Desert Flowers Begin To Blossom In Joshua Tree National Park

Friday's biblical downpour caused its fair share of damage, but it also maintained the promise of epic desert blooms in the coming weeks.

As we reported, the Antelope Valley California Poppy Reserve is expecting this season's bloom to be massive. However, in Joshua Tree National Park, the beginnings of spring are already rearing.

"There are scattered areas of 'green' in the park from the winter rains," a post on the Joshua Tree National Park Association's Facebook page noted last week. "Arizona lupine, brown eyed primrose and brittlebush flowers were found this morning at the Cottonwood exit off of Interstate 10."

The following day, the group posted, "After scouting the park for early evidence of wildflowers, I found my first Joshua Tree bloom. It was outside of the park, at a lower elevation. But, still evidence of an early spring!"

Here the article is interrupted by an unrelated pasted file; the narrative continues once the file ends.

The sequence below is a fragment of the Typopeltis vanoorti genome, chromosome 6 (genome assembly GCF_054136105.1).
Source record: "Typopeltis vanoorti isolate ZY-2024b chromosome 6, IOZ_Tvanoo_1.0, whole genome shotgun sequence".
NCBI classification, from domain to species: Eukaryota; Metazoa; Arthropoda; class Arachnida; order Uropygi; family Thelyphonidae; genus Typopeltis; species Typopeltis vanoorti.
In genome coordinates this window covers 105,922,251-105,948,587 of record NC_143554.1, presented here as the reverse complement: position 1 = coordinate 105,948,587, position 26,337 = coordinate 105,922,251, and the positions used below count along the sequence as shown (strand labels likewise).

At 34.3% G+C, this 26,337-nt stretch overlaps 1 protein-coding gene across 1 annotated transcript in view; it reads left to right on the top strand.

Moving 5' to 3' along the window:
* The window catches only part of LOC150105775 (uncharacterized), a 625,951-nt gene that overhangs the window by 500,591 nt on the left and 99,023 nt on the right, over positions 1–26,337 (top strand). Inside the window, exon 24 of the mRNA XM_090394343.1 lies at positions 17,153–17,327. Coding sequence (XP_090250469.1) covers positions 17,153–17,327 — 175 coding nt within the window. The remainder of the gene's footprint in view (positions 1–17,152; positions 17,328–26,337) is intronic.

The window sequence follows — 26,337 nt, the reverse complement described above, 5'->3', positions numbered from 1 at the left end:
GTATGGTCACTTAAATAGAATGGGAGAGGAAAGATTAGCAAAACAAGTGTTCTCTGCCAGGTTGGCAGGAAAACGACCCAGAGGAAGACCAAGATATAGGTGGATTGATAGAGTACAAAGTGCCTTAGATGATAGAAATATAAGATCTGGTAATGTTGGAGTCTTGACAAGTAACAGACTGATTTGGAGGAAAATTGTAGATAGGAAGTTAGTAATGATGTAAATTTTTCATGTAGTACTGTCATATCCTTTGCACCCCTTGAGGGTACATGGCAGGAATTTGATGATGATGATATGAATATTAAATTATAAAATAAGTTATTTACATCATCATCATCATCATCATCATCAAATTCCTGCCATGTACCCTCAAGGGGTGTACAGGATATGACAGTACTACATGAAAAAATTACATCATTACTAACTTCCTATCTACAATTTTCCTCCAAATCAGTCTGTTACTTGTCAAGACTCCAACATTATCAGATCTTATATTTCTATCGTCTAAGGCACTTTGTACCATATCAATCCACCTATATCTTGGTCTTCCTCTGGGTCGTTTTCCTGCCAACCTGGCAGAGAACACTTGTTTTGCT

"Wildflowers may begin blooming in the lower elevations of the Pinto Basin and along the park's south boundary in February and at higher elevations in March and April," according to Joshua Tree National Park. "...Many need a good soaking rain to get started. In addition to rains at the right time, plants also require temperatures to warm a bit before flower stalks will grow. Green-leaf rosettes may cover the ground in January, but flower stalks wait until temperatures rise."

“Main color out there right now is yellow,” George Land, a national park spokesman, said, reports the Los Angeles Times.

Kevin Wong, program coordinator for Joshua Tree National Park Association's Desert Institute, added, “On Saturday, I saw the beginnings of the wildflower bloom, including Arizona lupine, brown-eyed primrose, forget-me-nots and poppies."